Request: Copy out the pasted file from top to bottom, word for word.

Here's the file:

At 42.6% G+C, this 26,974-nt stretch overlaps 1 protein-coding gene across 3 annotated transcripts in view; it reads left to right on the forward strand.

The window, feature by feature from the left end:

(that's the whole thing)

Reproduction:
At 42.6% G+C, this 26,974-nt stretch overlaps 1 protein-coding gene across 3 annotated transcripts in view; it reads left to right on the forward strand.

The window, feature by feature from the left end: